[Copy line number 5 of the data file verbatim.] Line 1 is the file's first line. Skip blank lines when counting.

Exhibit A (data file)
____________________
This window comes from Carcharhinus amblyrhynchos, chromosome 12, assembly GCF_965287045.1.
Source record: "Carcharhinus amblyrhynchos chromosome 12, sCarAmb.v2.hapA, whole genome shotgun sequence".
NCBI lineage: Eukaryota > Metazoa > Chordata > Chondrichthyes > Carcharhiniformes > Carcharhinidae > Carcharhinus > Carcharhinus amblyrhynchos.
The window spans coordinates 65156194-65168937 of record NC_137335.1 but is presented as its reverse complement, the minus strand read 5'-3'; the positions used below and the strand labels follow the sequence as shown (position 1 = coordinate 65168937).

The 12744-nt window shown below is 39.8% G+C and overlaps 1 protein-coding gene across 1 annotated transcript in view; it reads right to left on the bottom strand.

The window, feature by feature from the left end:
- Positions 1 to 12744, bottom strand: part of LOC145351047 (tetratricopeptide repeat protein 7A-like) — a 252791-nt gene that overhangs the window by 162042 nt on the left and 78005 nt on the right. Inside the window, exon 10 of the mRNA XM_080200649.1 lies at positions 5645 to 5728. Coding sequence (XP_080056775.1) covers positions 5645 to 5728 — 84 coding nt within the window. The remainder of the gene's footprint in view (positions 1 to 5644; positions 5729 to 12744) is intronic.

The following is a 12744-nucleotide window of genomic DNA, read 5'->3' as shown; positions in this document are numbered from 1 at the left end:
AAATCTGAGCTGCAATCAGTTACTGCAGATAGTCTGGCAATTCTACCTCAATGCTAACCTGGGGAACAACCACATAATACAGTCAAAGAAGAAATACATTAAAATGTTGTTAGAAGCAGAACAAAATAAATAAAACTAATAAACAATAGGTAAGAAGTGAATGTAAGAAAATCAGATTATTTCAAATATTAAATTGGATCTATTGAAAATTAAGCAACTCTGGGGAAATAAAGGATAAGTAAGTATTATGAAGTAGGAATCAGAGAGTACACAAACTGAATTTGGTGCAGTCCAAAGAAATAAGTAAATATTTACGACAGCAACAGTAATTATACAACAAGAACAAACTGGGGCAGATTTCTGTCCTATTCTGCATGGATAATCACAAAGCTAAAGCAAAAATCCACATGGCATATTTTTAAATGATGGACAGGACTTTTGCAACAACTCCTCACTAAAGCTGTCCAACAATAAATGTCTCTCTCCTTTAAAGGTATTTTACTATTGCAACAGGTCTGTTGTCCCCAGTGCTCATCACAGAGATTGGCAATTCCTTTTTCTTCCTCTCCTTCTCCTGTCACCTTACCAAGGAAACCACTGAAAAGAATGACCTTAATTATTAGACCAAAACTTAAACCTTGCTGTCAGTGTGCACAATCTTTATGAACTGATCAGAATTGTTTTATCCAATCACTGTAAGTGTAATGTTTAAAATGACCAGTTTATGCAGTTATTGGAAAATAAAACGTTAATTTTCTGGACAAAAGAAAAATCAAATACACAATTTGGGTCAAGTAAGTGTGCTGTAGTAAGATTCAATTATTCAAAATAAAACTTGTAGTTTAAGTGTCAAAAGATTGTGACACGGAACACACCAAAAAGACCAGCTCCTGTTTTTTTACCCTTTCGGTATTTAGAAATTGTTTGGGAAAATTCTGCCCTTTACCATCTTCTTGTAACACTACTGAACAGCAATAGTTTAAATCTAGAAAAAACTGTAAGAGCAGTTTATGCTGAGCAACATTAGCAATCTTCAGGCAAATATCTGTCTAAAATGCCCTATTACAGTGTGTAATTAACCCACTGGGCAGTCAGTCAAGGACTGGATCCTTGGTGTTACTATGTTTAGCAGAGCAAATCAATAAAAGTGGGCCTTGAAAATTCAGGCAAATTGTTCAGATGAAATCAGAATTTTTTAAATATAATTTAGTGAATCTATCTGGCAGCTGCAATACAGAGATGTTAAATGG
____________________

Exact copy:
The 12744-nt window shown below is 39.8% G+C and overlaps 1 protein-coding gene across 1 annotated transcript in view; it reads right to left on the bottom strand.